Now, one of the problems of meditation is how to eliminate this gap which separates the experiencer from the experienced, because as long as this gap exists there will be conflict - not only the conflict of the opposites, but also the conflict of a mind that is everlastingly struggling to achieve an end, to arrive at a goal. So how is one to bring about that extraordinary state of mind in which there is only experiencing and not an experiencer?
Sirs, what happens when you sit very quietly and try to do some kind of meditation? Your mind wanders all over the place, does it not? You think of your shoe, of your neighbour, of your job, of what you are going to eat, of what Shankara, or.the Buddha, or the Christ has said, and so on. Your mind drifts off, and you try to bring it back to a particular focus or central issue. This effort on the part of the thinker to control his thoughts is called concentration. So there is always a contradiction between the thinker and his wandering thoughts, which he tries everlastingly to pull in and force along a particular groove. And if you do succeed in forcing all your thoughts into a chosen pattern, you think you have achieved a marvellous state. But that is obviously not meditation, it is not the awakening of perception. That is merely learning the technique of concentration, which any schoolboy can do. Concentration is a process of exclusion, resistance, suppression; it is a form of compulsion. The schoolboy who forces himself to read his book when he really wants to look out of the window, or go out and play, is said to be concentrating; and that is exactly what you do. You compel your mind to concentrate, and so begins the contradiction between the observer and the observed, the thinker and the thought, which is a state of endless conflict. Becoming aware of this conflict in yourself, you say you must get rid of it, and so you seek a system of meditation - a procedure with which we are all very familiar, especially in India where almost everyone practises some system of meditation.
Now, what does the practising of a system of meditation imply? Let us think it out together. It implies, does it not?, that through a method, a practice, a system, you will arrive at a certain point which you call peace, or liberation, or bliss. You want to realize God, and you practise a system to bring about that realization. But no system can ever lead you to what you say you want, because your mind is crippled by the system. From the sannyasi downward and from you upwards, this is actually what is taking place.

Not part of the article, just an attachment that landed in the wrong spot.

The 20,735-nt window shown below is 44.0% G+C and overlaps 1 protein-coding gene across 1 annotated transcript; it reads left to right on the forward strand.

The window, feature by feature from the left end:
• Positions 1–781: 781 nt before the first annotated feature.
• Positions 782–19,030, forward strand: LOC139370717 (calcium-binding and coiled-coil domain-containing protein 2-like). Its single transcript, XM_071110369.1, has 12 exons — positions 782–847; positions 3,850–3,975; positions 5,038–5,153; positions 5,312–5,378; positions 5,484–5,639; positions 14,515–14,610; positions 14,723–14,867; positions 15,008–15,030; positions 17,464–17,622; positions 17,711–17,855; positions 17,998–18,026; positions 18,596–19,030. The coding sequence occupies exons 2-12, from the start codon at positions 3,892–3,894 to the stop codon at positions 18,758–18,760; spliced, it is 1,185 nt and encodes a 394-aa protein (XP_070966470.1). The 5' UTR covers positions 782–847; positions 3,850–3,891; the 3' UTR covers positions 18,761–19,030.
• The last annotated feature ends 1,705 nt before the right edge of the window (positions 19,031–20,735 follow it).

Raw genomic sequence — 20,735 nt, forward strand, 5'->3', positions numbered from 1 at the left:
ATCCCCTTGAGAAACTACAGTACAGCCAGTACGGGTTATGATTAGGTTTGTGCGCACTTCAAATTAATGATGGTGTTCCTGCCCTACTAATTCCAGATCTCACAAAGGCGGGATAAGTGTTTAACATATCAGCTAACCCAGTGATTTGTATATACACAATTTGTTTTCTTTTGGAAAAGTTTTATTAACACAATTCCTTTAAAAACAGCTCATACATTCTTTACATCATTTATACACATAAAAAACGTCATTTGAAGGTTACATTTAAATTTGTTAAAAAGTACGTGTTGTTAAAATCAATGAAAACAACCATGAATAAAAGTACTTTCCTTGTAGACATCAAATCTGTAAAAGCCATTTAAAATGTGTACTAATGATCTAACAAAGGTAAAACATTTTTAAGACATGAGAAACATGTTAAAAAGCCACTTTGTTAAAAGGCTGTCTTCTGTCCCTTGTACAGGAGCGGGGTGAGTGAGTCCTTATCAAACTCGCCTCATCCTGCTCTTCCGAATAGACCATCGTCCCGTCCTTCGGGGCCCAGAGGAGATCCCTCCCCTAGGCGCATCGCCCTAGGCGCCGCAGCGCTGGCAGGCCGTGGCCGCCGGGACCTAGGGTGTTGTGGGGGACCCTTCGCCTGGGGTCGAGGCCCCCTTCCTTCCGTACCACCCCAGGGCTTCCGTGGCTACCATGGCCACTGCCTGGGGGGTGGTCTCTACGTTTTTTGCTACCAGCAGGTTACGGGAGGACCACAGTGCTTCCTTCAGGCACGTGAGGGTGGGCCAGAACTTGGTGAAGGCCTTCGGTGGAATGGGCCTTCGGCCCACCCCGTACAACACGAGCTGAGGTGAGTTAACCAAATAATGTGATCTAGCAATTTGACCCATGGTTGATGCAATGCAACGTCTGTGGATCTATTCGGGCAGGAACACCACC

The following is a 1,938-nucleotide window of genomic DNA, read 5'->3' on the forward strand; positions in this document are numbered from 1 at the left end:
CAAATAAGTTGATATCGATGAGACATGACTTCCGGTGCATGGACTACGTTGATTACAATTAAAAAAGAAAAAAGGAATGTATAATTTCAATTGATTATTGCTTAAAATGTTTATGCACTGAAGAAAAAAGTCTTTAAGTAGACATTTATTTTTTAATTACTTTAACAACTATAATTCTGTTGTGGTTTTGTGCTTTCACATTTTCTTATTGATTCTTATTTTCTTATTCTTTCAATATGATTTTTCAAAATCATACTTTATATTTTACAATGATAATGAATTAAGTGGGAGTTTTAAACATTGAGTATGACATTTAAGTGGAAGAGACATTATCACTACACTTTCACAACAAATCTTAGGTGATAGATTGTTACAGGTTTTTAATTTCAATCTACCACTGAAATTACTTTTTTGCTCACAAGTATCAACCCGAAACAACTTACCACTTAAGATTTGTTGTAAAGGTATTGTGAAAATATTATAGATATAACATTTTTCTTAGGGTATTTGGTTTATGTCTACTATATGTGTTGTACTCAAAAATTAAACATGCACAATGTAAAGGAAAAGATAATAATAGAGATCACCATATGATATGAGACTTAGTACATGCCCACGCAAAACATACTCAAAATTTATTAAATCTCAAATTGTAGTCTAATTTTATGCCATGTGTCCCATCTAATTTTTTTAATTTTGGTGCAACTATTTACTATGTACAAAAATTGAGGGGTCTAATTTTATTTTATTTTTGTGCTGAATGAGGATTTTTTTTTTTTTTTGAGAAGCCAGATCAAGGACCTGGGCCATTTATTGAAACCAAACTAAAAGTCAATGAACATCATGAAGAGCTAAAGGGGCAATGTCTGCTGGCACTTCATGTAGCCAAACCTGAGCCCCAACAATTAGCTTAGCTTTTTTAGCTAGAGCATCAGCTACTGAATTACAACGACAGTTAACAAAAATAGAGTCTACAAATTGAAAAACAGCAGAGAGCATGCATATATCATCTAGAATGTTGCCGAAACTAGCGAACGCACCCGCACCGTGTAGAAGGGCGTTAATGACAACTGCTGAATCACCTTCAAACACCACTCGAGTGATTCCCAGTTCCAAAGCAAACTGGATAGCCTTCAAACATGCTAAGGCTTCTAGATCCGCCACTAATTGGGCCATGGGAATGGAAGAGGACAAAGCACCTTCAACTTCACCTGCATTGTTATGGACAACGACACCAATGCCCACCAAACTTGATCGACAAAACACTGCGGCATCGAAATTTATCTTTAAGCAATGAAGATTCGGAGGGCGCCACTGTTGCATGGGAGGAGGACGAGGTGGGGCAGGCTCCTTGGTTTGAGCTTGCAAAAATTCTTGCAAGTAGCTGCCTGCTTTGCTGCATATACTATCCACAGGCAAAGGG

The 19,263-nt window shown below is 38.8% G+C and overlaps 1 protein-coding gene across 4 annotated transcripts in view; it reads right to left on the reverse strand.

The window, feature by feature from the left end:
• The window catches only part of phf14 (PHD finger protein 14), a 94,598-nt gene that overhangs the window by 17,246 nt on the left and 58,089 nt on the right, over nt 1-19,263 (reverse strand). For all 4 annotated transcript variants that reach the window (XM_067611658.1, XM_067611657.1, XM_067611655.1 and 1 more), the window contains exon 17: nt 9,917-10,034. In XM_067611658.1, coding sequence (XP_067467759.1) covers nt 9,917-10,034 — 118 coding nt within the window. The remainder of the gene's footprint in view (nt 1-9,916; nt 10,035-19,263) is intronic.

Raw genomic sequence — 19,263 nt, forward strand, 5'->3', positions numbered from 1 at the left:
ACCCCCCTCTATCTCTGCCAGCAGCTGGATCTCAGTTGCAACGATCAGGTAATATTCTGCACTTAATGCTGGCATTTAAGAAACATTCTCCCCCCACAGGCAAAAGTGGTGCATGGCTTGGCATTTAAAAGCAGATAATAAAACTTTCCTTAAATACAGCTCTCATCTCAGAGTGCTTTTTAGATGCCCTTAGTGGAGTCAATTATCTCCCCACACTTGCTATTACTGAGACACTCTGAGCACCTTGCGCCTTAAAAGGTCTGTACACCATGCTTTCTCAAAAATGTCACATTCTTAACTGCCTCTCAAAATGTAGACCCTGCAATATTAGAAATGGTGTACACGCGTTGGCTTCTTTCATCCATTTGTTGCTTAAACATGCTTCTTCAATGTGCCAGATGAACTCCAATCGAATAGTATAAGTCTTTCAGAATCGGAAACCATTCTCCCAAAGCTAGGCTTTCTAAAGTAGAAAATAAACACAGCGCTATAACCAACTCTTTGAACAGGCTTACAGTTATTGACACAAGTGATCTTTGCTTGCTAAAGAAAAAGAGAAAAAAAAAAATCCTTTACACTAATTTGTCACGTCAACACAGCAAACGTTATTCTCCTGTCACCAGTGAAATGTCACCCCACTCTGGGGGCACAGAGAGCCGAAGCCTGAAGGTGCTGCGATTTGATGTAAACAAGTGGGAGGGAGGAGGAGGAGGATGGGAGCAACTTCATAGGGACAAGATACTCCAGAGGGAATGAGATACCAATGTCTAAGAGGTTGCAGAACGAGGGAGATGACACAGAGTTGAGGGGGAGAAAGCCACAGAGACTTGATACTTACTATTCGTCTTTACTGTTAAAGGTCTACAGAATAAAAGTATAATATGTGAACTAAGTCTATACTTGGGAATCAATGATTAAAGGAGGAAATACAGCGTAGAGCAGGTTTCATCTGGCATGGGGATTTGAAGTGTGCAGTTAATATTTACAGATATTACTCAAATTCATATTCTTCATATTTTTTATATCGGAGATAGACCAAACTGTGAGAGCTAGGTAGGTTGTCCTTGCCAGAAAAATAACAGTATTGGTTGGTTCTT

Any system implies a movement from the known to the known, and the known is always fixed. When you say "I want to reach peace", the thing you are striving after is a projection of what you think peace should be; therefore, like your house, it is fixed, it cannot move away, and a path or a system may lead you to it. But reality is a living thing, it is not fixed, it has no abode, and therefore no system can lead you to it. If you once really perceive the truth of this, you are free of all the gurus, of all the teachers, of all the books - and that is a tremendous liberation.
So our problem is, is it not? to experience the fact that the thinker and the thought are one, that the observer is the observed; and if yon have ever tried it, you will know that this is an extraordinarily difficult thing to do. It does not mean identifying oneself with the observed. Do you understand, sirs? You can identify yourself with an individual. You can identify yourself with the image in the temple, to which you do Puja and feel a tremendous emotion which you call devotion. But such identification still maintains the one who identifies himself with something. We are talking of an entirely different state in which there is no identification, no recognition, no experiencer apart from the experienced who creates contradiction by trying to identify himself with the experienced. There is no experiencer at all, but only experiencing.
You may identify yourself with the object of your devotion, but there is still a duality. You think of yourself as an Indian because you have identified yourself with a coloured section of the map called India - which the politicians have exploited, and which you also would like to exploit. But the fact is that this, like every other form of identification, maintains the entity who has identified himself with something.